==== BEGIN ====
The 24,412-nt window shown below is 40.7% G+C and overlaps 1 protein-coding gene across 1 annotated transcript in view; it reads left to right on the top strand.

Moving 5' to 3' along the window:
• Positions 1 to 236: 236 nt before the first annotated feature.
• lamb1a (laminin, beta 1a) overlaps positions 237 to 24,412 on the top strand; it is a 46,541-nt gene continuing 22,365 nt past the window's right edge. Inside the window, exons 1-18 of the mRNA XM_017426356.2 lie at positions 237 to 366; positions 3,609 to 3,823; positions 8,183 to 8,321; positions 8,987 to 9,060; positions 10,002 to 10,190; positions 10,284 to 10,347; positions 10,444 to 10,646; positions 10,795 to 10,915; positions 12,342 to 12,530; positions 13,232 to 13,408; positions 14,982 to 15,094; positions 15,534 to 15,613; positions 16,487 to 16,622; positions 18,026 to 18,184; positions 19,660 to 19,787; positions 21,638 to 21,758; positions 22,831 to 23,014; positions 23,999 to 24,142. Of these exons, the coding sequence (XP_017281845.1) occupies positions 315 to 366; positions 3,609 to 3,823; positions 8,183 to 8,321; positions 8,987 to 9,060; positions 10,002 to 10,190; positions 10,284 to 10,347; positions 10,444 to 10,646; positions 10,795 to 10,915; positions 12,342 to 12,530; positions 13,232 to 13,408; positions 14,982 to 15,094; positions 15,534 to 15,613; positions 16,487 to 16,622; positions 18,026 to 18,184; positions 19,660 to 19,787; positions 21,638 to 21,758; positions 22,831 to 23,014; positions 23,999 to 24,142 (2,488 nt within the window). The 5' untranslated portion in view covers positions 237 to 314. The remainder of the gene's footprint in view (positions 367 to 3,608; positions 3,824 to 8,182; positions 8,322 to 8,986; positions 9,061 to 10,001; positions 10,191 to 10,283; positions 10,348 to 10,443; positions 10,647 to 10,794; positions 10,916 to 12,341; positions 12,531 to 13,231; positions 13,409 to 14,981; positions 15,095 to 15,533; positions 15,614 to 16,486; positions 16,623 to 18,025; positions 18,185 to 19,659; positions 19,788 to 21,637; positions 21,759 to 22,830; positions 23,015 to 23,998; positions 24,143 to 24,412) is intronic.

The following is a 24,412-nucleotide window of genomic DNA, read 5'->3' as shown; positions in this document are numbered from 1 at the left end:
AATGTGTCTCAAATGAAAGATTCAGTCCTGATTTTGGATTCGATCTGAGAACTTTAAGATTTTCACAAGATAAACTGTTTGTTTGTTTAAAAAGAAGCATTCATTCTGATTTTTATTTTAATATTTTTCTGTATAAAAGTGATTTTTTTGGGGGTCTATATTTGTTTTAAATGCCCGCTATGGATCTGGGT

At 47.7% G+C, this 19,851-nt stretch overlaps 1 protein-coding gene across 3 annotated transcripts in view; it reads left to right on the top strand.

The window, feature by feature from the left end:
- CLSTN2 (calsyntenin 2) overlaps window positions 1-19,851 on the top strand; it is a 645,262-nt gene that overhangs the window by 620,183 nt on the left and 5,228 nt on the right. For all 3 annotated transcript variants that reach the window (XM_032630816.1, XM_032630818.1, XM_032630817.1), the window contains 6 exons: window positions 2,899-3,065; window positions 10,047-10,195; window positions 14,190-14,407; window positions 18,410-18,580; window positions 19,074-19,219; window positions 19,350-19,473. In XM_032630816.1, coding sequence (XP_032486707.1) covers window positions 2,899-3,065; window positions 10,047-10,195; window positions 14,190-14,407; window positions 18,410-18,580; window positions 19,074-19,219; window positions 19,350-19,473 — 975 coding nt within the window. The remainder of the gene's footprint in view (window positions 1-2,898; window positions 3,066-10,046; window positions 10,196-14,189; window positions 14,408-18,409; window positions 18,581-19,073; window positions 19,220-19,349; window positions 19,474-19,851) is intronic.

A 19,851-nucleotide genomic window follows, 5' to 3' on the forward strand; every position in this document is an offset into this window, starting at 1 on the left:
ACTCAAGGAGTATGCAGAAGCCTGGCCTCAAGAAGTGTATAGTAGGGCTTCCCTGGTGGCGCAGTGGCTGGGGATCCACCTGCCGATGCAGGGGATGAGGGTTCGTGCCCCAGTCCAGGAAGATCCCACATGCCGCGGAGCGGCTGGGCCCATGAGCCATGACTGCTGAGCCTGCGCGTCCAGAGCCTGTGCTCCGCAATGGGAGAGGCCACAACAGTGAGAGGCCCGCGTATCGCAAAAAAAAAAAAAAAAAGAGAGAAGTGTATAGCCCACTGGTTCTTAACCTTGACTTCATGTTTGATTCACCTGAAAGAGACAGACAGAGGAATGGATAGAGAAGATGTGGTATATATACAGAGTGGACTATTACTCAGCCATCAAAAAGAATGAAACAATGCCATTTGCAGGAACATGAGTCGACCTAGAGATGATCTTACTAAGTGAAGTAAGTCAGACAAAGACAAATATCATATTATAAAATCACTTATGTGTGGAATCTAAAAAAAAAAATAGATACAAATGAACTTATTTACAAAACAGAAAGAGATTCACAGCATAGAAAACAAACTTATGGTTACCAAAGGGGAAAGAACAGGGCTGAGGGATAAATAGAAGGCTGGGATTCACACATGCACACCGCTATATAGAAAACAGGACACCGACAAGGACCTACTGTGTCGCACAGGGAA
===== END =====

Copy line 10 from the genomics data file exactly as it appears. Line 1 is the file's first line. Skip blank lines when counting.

A 19,851-nucleotide genomic window follows, 5' to 3' on the forward strand; every position in this document is an offset into this window, starting at 1 on the left: